Stage 1: Framing
Results of framing exercise
The framing exercise has identified a number of potential impacts on the protected characteristics.
Age - Evidence shows that prevalence of natural teeth reduces with age and therefore older people are more likely to be impacted by the increased costs given that they are more likely to require laboratory based treatments such as dentures. Although younger people are more likely to be in relative poverty and earn less than the living wage compared to older adults, those aged under 26 years of age will not be affected by the increased costs as they will continue to receive free dental treatment. There will no longer be a distinction between children and adults in the new system and therefore all patients, regardless of age, will have access to the same range of treatment.
Disability – Patients with learning disabilities may experience a positive effect of the new policy given that the new system will be simplified and easier for patients to understand. However, disabled people may be impacted by the increased costs to a greater extent compared to non-disabled people given that evidence has shown that poverty and unemployment rates are higher for those who are disabled. Furthermore, patients with mental health disorders are less likely to regularly visit the dentist and maintain their oral health which can lead to periodontal disease. Patients in this category will therefore require more dental treatment and will be impacted by the increased costs to a greater extent.
Sex – There are minimal impacts of the new policy on sex. However, evidence shows that women are less likely to be in full time employment and therefore may be impacted by a greater extent to the increased costs compared to men given that they are less likely to be on a full time salary.
Gender Reassignment – No impacts identified.
Sexual Orientation – Poverty rates have been consistently higher for LGB+ adults compared to straight/heterosexual adults, and they are also more likely to live in the most deprived areas. Therefore LGB+ patients may be affected by the increased costs to a greater extent than straight/heterosexual adults.
Race – Patients with difficulties speaking English will continue to have access to a translator and the simplified system will be easier for translators to explain and for the patients to understand. Furthermore, Gypsy/Traveller patients who may be less likely to be registered with a dentist, will now be able to access the full range of treatment items given that there will no longer be a distinction between registered and unregistered patients. Additionally, evidence has shown that oral health was better among non-White groups and therefore ethnic minority groups may be less impacted by the increased costs given that they will require less treatment. However, unemployment and poverty rates are higher for ethnic minorities and therefore they will be affected by the increased costs to a greater extent compared to white people when treatment is required.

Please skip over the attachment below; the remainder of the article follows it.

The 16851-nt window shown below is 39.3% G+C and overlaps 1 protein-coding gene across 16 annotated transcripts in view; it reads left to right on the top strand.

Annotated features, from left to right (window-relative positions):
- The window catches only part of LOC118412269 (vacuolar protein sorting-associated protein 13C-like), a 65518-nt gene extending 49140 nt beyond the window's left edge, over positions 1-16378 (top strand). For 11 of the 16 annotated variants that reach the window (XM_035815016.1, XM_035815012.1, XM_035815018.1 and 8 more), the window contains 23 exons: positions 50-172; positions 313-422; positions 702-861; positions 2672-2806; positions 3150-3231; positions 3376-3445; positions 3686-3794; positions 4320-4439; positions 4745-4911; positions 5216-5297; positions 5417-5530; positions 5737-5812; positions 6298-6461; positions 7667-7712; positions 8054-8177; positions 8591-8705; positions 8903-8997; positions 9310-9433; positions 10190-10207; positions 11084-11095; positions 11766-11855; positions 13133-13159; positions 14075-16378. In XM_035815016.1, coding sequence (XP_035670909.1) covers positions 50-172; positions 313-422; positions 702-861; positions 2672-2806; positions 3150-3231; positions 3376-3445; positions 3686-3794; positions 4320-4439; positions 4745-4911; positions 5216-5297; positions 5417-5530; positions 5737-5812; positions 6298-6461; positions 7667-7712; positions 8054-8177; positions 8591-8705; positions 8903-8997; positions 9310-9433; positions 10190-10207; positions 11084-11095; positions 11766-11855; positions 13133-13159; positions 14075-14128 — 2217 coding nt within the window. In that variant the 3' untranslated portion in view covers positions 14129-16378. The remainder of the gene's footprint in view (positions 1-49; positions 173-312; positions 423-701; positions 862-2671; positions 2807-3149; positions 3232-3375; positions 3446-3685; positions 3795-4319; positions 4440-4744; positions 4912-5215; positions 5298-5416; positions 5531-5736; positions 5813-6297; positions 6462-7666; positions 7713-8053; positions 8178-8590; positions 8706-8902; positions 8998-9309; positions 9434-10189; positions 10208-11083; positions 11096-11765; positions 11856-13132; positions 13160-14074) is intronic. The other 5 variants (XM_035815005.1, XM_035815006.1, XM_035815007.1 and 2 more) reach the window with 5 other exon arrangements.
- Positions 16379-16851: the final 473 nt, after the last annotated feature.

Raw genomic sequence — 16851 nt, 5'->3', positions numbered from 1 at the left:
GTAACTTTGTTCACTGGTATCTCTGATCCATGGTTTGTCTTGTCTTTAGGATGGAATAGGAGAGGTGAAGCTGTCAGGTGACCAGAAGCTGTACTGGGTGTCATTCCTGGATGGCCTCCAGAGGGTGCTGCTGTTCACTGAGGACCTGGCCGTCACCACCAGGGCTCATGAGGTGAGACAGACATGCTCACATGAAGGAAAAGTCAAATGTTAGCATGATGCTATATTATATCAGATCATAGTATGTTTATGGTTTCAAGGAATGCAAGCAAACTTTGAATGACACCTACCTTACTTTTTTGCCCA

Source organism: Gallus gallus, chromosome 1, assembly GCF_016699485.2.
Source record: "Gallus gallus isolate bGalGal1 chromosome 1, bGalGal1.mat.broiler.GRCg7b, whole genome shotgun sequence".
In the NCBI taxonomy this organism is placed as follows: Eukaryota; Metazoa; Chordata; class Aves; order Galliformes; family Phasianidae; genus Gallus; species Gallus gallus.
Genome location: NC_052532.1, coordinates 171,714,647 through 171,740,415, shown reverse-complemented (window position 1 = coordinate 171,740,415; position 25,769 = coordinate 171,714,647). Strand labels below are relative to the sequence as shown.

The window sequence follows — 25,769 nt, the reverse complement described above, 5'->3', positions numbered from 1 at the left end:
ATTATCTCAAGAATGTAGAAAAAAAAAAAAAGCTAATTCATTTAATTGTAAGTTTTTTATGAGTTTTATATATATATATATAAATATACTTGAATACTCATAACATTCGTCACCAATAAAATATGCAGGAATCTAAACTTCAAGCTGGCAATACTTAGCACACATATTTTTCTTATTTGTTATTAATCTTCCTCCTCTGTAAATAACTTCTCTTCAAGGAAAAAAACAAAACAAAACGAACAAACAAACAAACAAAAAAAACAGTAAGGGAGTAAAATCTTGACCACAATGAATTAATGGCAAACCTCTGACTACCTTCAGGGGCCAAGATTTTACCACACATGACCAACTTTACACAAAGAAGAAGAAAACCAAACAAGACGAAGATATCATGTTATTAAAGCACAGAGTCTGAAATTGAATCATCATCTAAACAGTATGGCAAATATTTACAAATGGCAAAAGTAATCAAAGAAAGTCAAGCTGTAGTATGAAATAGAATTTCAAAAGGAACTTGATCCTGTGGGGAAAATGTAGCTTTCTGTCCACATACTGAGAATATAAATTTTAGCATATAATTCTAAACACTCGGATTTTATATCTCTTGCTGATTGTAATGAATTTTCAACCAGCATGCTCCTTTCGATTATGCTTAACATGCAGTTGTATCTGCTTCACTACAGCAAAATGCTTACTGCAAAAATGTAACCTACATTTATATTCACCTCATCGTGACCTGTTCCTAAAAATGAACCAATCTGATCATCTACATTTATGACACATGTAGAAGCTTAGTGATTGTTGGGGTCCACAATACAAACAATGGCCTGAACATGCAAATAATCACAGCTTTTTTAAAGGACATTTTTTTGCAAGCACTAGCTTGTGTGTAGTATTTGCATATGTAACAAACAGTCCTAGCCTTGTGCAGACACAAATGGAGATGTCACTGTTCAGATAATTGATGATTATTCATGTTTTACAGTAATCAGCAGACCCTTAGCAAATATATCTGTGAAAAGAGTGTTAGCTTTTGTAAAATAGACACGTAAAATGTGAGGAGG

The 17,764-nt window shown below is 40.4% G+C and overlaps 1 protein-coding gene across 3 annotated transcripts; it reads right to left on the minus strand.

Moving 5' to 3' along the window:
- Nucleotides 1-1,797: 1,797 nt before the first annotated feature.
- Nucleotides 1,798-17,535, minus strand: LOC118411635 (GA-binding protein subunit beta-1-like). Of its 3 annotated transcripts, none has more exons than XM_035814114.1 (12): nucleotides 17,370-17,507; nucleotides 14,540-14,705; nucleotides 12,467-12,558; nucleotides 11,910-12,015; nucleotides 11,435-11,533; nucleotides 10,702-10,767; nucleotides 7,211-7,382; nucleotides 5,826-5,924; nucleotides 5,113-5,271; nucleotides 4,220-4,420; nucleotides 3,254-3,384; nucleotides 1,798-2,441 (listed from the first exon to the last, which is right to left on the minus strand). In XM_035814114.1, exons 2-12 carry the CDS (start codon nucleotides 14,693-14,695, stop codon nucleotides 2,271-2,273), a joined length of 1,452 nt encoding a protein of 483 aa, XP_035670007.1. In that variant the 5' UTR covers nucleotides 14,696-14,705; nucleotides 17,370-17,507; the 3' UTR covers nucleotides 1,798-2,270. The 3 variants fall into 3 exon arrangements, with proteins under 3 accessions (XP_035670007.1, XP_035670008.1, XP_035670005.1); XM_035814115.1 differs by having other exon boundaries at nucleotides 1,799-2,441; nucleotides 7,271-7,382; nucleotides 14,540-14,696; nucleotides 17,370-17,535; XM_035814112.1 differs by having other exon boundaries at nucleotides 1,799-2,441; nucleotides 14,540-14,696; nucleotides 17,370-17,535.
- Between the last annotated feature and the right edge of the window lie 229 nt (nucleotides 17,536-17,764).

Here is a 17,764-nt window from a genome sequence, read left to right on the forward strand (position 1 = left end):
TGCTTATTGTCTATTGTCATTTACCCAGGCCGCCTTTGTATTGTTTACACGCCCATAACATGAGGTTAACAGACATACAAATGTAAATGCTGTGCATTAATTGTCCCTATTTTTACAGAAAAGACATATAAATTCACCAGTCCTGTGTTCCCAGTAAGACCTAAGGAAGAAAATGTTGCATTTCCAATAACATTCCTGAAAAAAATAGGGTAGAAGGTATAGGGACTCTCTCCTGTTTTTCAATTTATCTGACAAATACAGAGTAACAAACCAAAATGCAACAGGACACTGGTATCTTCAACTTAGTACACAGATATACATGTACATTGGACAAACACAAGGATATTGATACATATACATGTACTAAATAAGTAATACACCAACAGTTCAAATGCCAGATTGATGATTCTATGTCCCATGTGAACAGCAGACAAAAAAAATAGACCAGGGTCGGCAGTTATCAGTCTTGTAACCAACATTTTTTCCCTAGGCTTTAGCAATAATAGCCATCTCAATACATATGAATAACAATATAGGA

Religion or Belief – As Muslims are the most likely religion to be in poverty, live in deprived areas and also have the lowest employment rate, they may be impacted by a greater extent to the increased costs compared to other religions.
Pregnancy and Maternity – Patients who are pregnant or have given birth in the last 12 months will continue to receive free NHS dental treatment. There will no longer be a prior approval requirement for this group to receive composite fillings and therefore patients in this group will receive this type of treatment sooner than they are currently able to.
Socio-Economic Status - People from deprived areas are more likely to have decayed teeth, poor oral hygiene and higher levels of periodontal disease and are therefore more likely to require dental treatment compared to those living in less deprived areas. Therefore patients in this category will be affected by the increased costs to a greater extent. Furthermore, patients living in the lowest SIMD areas are more likely to have no (or less) natural teeth compared with people living in the least deprived areas, and will therefore be impacted by the increased cost of laboratory based items (such as dentures) to a greater extent.
Extent/Level of EQIA required
Whilst the new policy will help to improve oral health, the increased cost of dental treatment will be experienced by all patients who pay for their dental treatment during a cost of living crisis. This may affect patients with protected characteristics to a greater extent compared to the general population.
Given the concerns around the increased costs, evidence was gathered from Public Health Scotland colleagues to gain a greater understanding on the impact of patients in lower socio-economic groups.
Therefore we have included a comprehensive review of the impact on the protected characteristics as described below.
There is a problem
Thanks for your feedback